An alarm call for late payers

your rights if debtors default
THE RECENT revelation of Deputy Prime Minister Michael Heseltine that not paying bills on time helped establish his business fortune will have struck a sour note with the self-employed.

Five thousand small businesses went belly up last year directly because of slow payment, according to figures from the Forum for Private Business. A recent survey among FPB members showed that the average payment was 77 days, compared with standard terms of 30 days. And for many more than those 5,000, profits are completely wiped out by the cost of unarranged credit.

When a company or an individual owes you money but won't pay, you can now fight your case relatively easily and cheaply through the courts. In January the ceiling on small claims rose to pounds 3,000.

But before taking action, the Dun & Bradstreet business information service says you should make sure all genuine disputes which may inhibit payment are resolved - for example, if you've delivered fewer goods or services than invoiced for.

Also, have all other methods of collection been exhausted - have you written chasing letters, cajoled, and threatened legal action? A solicitor's letter giving notice of a County Court summons, costing around pounds 10, is often all the pressure debtors need to prompt them to pay up.

The other question you must ask is whether the debtor is likely to be able to pay.

The County Court procedure - which includes small claims - is fairly straightforward. The individual can take action without legal representation by following the leaflets dispensed at the County Court. If the case is uncontested, you can go through all stages by post. Court fees are on a sliding scale - pounds 10 to pounds 80. You pay pounds 60 on a debt of pounds 550, for example. There may be extra charges for enforcement procedures - for example, sending in the bailiffs - if you still don't receive the determined amount after you obtain judgment.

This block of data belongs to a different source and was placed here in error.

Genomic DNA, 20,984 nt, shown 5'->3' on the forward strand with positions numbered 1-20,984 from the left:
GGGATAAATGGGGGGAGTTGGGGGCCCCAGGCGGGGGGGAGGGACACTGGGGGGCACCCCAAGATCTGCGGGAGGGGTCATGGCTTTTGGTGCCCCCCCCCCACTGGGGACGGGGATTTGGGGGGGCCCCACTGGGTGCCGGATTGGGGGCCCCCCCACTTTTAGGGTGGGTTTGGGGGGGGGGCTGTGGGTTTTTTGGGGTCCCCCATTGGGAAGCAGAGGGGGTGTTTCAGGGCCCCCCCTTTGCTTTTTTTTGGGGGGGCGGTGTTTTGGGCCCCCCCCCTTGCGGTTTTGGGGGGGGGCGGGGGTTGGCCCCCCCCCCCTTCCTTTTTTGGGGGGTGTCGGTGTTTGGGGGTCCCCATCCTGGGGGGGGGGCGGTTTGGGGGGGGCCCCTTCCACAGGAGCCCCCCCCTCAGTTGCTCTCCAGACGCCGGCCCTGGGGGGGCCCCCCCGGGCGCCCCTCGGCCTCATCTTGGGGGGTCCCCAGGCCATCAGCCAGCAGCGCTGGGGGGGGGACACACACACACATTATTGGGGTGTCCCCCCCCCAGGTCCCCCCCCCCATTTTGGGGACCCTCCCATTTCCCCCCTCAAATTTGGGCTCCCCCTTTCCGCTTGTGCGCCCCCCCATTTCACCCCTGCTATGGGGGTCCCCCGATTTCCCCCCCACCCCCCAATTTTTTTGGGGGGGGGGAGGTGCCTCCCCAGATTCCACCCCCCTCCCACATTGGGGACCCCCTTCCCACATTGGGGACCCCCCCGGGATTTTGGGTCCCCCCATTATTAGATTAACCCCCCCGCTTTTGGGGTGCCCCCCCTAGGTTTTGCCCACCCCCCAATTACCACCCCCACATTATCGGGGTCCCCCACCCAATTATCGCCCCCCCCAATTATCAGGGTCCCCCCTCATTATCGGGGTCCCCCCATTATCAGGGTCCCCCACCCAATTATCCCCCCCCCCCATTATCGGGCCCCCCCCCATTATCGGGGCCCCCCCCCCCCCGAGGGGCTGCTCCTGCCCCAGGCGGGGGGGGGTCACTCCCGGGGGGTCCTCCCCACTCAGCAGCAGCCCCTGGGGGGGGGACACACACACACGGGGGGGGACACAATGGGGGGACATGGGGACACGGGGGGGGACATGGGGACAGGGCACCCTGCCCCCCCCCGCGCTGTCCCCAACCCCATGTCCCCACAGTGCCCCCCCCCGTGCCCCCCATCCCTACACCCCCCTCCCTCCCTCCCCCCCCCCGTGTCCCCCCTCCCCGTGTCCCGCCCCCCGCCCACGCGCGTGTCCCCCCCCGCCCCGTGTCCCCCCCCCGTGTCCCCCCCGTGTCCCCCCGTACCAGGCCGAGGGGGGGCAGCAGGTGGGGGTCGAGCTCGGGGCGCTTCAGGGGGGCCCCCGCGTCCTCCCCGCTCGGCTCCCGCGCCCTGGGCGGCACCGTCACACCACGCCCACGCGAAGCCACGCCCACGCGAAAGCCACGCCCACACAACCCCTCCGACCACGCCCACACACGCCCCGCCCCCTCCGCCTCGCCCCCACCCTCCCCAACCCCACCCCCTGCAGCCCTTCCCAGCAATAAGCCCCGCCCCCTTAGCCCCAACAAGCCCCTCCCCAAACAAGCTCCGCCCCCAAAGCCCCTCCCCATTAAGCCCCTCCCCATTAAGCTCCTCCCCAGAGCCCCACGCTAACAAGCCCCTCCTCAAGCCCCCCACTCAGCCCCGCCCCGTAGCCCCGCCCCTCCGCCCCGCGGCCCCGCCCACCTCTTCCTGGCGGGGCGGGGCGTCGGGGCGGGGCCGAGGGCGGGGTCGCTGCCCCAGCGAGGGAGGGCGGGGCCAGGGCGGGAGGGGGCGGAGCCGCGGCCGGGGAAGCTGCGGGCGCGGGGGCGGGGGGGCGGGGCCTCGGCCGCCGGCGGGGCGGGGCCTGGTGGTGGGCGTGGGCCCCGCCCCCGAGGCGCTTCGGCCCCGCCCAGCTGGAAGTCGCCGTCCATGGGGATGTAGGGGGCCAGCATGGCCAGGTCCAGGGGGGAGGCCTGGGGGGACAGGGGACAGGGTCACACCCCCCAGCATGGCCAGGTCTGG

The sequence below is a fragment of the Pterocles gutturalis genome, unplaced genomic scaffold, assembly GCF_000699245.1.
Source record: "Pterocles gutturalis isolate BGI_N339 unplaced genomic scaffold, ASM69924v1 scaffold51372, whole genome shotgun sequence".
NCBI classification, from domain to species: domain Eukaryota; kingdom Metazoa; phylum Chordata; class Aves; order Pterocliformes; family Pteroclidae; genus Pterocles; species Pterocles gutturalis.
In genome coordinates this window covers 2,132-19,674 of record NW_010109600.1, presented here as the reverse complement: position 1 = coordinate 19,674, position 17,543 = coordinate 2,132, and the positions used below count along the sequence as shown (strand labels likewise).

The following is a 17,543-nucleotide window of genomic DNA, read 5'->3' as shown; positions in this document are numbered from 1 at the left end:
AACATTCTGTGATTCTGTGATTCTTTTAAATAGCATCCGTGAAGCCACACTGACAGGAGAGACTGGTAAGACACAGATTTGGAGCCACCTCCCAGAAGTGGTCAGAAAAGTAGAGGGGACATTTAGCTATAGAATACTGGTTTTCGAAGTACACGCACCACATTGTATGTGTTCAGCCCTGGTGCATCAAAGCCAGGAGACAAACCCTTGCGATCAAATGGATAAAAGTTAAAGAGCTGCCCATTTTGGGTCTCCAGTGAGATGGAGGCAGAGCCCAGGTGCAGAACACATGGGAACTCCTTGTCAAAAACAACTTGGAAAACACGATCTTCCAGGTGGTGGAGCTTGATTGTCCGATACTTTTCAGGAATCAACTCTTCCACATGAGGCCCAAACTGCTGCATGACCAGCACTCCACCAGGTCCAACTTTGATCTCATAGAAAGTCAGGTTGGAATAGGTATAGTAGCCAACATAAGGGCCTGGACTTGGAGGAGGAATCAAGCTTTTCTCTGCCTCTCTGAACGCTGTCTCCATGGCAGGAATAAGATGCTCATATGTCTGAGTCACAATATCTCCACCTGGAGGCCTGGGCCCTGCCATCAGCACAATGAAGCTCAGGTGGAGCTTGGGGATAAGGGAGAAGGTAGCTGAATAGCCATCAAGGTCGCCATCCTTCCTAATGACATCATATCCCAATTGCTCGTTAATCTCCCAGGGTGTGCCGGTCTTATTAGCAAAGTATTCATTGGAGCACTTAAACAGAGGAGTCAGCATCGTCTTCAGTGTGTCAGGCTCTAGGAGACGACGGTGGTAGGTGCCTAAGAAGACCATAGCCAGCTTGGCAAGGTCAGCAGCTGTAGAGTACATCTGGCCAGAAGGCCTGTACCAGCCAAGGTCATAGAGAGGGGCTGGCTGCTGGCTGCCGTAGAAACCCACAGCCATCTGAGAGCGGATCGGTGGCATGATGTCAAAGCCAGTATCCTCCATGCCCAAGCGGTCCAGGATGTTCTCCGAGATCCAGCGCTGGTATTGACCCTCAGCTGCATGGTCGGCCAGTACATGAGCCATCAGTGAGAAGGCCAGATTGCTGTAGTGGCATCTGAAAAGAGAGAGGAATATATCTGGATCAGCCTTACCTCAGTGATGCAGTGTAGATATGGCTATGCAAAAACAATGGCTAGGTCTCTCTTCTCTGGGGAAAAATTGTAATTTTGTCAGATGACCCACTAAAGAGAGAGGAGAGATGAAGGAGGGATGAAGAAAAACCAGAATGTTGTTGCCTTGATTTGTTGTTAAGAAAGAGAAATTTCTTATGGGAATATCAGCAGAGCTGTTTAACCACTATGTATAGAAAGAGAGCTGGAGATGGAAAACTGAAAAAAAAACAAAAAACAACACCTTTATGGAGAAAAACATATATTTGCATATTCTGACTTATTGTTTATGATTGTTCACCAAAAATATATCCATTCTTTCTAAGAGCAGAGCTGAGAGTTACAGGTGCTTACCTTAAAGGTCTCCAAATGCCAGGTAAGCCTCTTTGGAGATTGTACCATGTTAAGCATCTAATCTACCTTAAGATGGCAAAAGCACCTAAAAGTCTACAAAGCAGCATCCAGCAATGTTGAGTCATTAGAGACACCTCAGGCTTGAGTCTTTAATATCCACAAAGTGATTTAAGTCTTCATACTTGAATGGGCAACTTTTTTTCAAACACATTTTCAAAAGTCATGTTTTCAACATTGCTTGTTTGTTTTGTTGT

If you do seek help and the judgment goes in your favour, you can load limited legal costs on to the debt the loser owes you.

It is often worth pursuing larger debts in the High Court as opposed to the County Court. The High Court is a parallel system to the County Court, but can be more effective. Disputes are quicker to resolve, and the sheriff who enforces claims is generally seen as being more motivated than the bailiff employed by the County Court. However, High Court actions are more expensive because you have to be represented by a lawyer. The High Court charges a fixed fee of pounds 120. Costs can be recovered if you win.

If the customer you are chasing goes into liquidation or bankruptcy, and the money they owe you is an unsecured debt, you stand precious little chance of getting paid. At the top of the pile of creditors are the insolvency practitioners, who are charged with winding up the company and distributing the remaining assets to creditors. Next come secured creditors, like the banks.

Smaller creditors will occasionally do deals to provide goods or services on a secured basis, if the perceived risk is high and if there are any company assets not as yet pledged to someone else in the event of default. Then come preferential creditors like the large government departments - VAT and PAYE.

At the bottom come the unsecured trade creditors - most self-employed people are in this category. Nowadays the paucity of assets allows unsecured creditors a very slim percentage of liquidation dividends.

You can also take legal action through the County Court against customers to make them go bankrupt - called a winding-up petition. This can cost pounds 750 upwards, however. The threat can be a useful shot across the bows to scare them into paying. But if they can't pay and are wound up, again, you are unlikely to get your money.